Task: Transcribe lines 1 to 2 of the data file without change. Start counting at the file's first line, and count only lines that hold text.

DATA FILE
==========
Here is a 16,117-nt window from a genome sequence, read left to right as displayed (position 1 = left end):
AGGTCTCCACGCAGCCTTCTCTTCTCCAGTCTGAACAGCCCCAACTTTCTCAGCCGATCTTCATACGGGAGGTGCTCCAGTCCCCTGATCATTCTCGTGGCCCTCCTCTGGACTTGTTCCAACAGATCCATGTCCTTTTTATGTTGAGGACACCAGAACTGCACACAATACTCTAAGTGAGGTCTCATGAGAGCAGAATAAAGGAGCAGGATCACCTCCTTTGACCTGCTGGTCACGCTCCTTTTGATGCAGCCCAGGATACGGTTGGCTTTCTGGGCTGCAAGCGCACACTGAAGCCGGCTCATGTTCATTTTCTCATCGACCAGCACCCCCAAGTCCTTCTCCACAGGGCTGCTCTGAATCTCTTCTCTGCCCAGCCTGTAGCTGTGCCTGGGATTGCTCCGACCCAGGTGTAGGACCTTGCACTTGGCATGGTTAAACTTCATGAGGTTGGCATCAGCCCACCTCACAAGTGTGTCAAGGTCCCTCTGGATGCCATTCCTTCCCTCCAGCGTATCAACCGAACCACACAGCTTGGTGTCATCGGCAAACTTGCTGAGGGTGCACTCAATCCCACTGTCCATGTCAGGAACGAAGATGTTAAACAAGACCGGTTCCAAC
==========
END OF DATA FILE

Here is a 16,117-nt window from a genome sequence, read left to right as displayed (position 1 = left end):
AGGTCTCCACGCAGCCTTCTCTTCTCCAGTCTGAACAGCCCCAACTTTCTCAGCCGATCTTCATACGGGAGGTGCTCCAGTCCCCTGATCATTCTCGTGGCCCTCCTCTGGACTTGTTCCAACAGATCCATGTCCTTTTTATGTTGAGGACACCAGAACTGCACACAATACTCTAAGTGAGGTCTCATGAGAGCAGAATAAAGGAGCAGGATCACCTCCTTTGACCTGCTGGTCACGCTCCTTTTGATGCAGCCCAGGATACGGTTGGCTTTCTGGGCTGCAAGCGCACACTGAAGCCGGCTCATGTTCATTTTCTCATCGACCAGCACCCCCAAGTCCTTCTCCACAGGGCTGCTCTGAATCTCTTCTCTGCCCAGCCTGTAGCTGTGCCTGGGATTGCTCCGACCCAGGTGTAGGACCTTGCACTTGGCATGGTTAAACTTCATGAGGTTGGCATCAGCCCACCTCACAAGTGTGTCAAGGTCCCTCTGGATGCCATTCCTTCCCTCCAGCGTATCAACCGAACCACACAGCTTGGTGTCATCGGCAAACTTGCTGAGGGTGCACTCAATCCCACTGTCCATGTCAGGAACGAAGATGTTAAACAAGACCGGTTCCAAC